If I want to, I can quilt 5x5 centers in embroidery machine and straight stitch the rest. It's lazy, not traditional, but it's convenient. Especially with QAYG.

    I bought a slider sheet for my Pfaff and was having fun, but have to quit practicing as Christmas gifts are in the way.

    BTW - if you don't like it, don't force yourself or let others make you feel guilty. Do what's right for you.

  12. #12
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    That is to bad. I still hand quilt "just for fun" in the evenings but I've made huge (120 x 120) quilts on domestic sewing machine. Gives a whole wide dimension for quilting designs. Yes, it takes practice but best way is to "jump in and do it." People receiving your quilts won't mind the differences that occurred in stitch lengths. On the contrary, they will be pleased to be included in your "learning curve." Don't give up! Best resource I've found is Leah Day.

  13. #13
    Super Member jitkaau's Avatar
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    Success does not come to you over night. Just like any other skill. it takes practice befor you can get good results. I like both methods.

  14. #14
    Super Member mimiknoxtaylor's Avatar
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    I enjoy it but I did start out small. I've also learned lots here on the board.
    1) I leave my feed dogs up-it does make a big difference. I use my Janome 9000 for FMQ- have tried my other numerous machines but its ready & willing but I have tricks to fool it into doing what I want.
    2) You can quilt of a Feather Weight- works great! but takes practice.
    3) I doing a super size quilt- either do QAYG or send it to LAQ
    Joyce T, RN retired
    Laughter is the best medicine

  15. #15
    Super Member Buckeye Rose's Avatar
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    FMQ is not my favorite part of quilting, but I can do a decent stipple/meander. But following a predrawn pattern is excruciating for me....just can't seem to follow the lines and keep my stitch length the same. I would rather do a freehand feather or crosshatching. Sometimes those options aren't suitable for every quilt and I have to suck it up and try to make it look nice....all the time having the music up loud enough that DH doesn't hear the swear words!

  16. #16
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    I am a beginner too. I want to do this determined but struggling. I took a class last week. Didn't really learn anymore than I have learn on here and various websites. I get puckers horribly but she did not show me anything to do to help. Just told me whatI already knew and said to practice. You might get a better instructor, actually mine was good but I knew pretty mush everything she was saying from this board mainly. I want to know more about what to do to fix what I am doing wrong. She said it took her a year to become good at it. So I am going to make some small sandwiches and practice as much as possible. Good Luck, I bet we will get there!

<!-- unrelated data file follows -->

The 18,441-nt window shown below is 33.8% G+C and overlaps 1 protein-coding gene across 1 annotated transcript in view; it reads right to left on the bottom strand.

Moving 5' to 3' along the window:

17. #17
    Super Member oldtnquiltinglady's Avatar
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    My secret was to turn my Gammill over to my son (he is on permanent disability for a former work-site injury) and he does my quilting. The only thing with that, he has his thoughts on how one should be quilted, and I have mine--but once we get past that hurdle, we have quite a quilting history behind us, the latest being a double-wedding whole cloth quilt that will be a wedding gift for my first grandson when we go to the wedding in a couple of weeks. I love the creative and piece work of the tops, and he is good on the quilting machine; machine mechanics and all--tension is always a big problem when I try to quilt. But between us, we've completed over a hundred quilts in the four years that I've had it.
    Make every day count for something!

    JoAnn

  18. #18
    Senior Member kellen46's Avatar